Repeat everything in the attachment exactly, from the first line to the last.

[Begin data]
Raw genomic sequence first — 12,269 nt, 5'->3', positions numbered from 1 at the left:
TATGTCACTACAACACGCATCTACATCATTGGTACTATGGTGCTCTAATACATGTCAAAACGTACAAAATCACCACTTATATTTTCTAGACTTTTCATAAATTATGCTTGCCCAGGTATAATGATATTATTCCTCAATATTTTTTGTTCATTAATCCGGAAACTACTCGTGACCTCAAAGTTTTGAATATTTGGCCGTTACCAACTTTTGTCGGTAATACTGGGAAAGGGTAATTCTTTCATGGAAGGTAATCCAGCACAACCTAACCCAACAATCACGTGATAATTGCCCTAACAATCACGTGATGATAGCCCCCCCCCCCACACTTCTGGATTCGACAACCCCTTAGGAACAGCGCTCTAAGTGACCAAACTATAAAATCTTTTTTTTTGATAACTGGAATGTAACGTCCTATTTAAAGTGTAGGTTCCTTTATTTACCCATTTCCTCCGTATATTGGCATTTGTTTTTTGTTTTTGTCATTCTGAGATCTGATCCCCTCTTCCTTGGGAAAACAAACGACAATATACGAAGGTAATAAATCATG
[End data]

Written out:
Raw genomic sequence first — 12,269 nt, 5'->3', positions numbered from 1 at the left:
TATGTCACTACAACACGCATCTACATCATTGGTACTATGGTGCTCTAATACATGTCAAAACGTACAAAATCACCACTTATATTTTCTAGACTTTTCATAAATTATGCTTGCCCAGGTATAATGATATTATTCCTCAATATTTTTTGTTCATTAATCCGGAAACTACTCGTGACCTCAAAGTTTTGAATATTTGGCCGTTACCAACTTTTGTCGGTAATACTGGGAAAGGGTAATTCTTTCATGGAAGGTAATCCAGCACAACCTAACCCAACAATCACGTGATAATTGCCCTAACAATCACGTGATGATAGCCCCCCCCCCCACACTTCTGGATTCGACAACCCCTTAGGAACAGCGCTCTAAGTGACCAAACTATAAAATCTTTTTTTTTGATAACTGGAATGTAACGTCCTATTTAAAGTGTAGGTTCCTTTATTTACCCATTTCCTCCGTATATTGGCATTTGTTTTTTGTTTTTGTCATTCTGAGATCTGATCCCCTCTTCCTTGGGAAAACAAACGACAATATACGAAGGTAATAAATCATG